UK Politics

If the government won’t fix home ownership, it must make renting work

BY Olivia Utley | tweet OliviaBUtley   /  16 February 2018

New research from the Institute for Fiscal Studies shows how booming house prices and mediocre income growth has increasingly robbed the younger generation of the ability to buy their own home. For 25- to 34-year-olds earning between £22,200 and £30,600 per year, home ownership fell to just 27% in 2016 – from 65% two decades ago.

In other words, the chances of a young adult on a middle income owning a home in the UK have more than halved in the past two decades.

The findings are dire, but to anyone who has had half an eye on the situation for the past 15 years, they don’t come as a huge surprise. Ever since the early days of George Osborne and David Cameron, government housing policies trussed up as “solutions to the crisis” have focussed around rehashing various subsidy models for first time buyers. We’ve had Help to Buy, the Lifetime ISA, and most recently, stamp duty exemption.

But as anyone with a basic grasp of economics understands, in a tightly regulated housing market (that is, a housing market where there is inflexible supply), subsidies for the buyer have a negative effect on home ownership because the price effect – through increased demand – more than offsets the income effect from the subsidy. In less regulated markets (with flexible supply), subsidies do have a positive effect on home-ownership rates, but only for higher income groups.

Here in the UK, and especially in the South East, we have an extraordinarily inflexible planning system. Thanks to antiquated ‘green belts’, strict controls on height, lack of fiscal incentives at the local level to develop and ‘not in my backyard’ (NIMBY) behaviour, a vanishingly small 2% of England is built on.

Far from “solving the crisis”, government policies are exacerbating the problem. Thanks to huge demand, properties bought under the Help to Buy scheme rose by a whopping 12% between 2016 and 2017 – and in the same timeframe, the average total applicant household income under the scheme rose from £50,302 to £54,019. The rest of the market is not in much better shape. According to senior research economist and author of the IFS report, Andrew Hood, house prices have risen around seven times faster in real terms than the incomes of young adults over the last two decades.

The sensible answer, as has been said time and time again, is to build, build, build. But as the Conservatives don’t have the guts to do this, and (with the exception of Sajid Javid) it doesn’t look like they do, they should start seriously thinking about reforming the enormous private rental sector – which houses an incredible 70% of 25-34s.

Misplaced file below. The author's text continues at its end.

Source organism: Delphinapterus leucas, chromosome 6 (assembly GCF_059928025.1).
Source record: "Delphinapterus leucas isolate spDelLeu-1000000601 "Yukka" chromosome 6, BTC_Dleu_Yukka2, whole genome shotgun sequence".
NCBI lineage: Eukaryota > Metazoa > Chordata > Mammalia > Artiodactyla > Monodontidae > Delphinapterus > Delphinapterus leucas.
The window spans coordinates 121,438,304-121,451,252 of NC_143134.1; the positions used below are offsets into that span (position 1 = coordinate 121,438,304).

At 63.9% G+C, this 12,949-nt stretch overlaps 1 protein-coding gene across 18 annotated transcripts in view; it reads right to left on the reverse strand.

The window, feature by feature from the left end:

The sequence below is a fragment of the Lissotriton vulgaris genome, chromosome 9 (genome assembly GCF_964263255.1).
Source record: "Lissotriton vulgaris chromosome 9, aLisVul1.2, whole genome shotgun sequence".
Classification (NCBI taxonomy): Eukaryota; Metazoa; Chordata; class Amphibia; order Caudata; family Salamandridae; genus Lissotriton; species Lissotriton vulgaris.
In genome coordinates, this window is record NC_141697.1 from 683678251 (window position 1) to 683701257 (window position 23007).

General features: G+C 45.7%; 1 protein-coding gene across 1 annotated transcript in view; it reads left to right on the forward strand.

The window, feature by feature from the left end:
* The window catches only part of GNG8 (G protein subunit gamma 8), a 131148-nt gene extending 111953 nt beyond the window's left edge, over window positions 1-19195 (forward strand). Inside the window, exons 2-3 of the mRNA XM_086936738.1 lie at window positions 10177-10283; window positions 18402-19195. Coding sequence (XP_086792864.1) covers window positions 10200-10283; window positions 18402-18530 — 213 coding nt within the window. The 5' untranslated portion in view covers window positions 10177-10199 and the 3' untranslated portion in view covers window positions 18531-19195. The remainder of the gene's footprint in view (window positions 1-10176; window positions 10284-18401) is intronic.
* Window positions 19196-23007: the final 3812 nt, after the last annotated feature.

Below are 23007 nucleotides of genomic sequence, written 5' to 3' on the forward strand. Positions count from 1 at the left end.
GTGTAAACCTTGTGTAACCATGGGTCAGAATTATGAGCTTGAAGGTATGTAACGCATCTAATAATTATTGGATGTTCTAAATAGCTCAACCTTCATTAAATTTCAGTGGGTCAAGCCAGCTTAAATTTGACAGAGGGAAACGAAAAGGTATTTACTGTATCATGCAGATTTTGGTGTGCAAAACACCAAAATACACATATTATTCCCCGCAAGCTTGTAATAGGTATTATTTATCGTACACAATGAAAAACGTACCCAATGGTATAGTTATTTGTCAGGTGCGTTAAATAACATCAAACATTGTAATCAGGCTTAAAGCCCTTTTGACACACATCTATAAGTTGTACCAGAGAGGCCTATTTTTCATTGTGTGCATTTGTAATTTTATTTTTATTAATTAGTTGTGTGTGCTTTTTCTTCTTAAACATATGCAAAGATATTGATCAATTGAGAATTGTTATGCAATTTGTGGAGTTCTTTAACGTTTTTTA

It is now treated as common wisdom that the Conservatives lost the youth vote because the youth have no capital “and you can’t be a capitalist without capital”. But I’m not sure if it’s entirely true. Modern millennials aren’t as big on ownership as their parents were: we take out Netflix and Spotify subscriptions instead of buying DVDs and records, and because we settle down later and travel more in our 20s, we are often happy to rent and defer the responsibility of home ownership.

As the situation stands, though, renting doesn’t work. Middle earning millennials in London are spending well over half their income on rent, and are rewarded by landlords who turf them out with no notice and forbid them from putting the odd nail in the wall.

Jeremy Corbyn claims to understand this, and has focussed his housing promises on renting. He has promised to impose rent controls and has said he will tackle the uncertainty that many renters feel by scrapping laws that make it possible for landlords to turf out tenants with little notice and no explanation.  This week, he even suggested making it illegal for landlords to ban their tenants from having pets.

If the situation in New York is anything to go by, rent controls are a bad idea. But the government shouldn’t be afraid to regulate the rental market better. European countries have far bigger rental sectors than we do, but they also have is much tighter regulation which lends some much-needed balance to the landlord/tenant relationship.  At the moment, Britain’s landlords (who have also managed to hold onto to quite a few rather attractive tax breaks) have it all ways.

Most Millennials, of course, would like to buy a home at some point. But while Theresa May’s ministers work out what the hell they’re going to do about the housing supply problem, it should stop trying to pull the wool over our eyes with subsidy policies, and start thinking about how to make renting work. Millennials would thank them more than they know.


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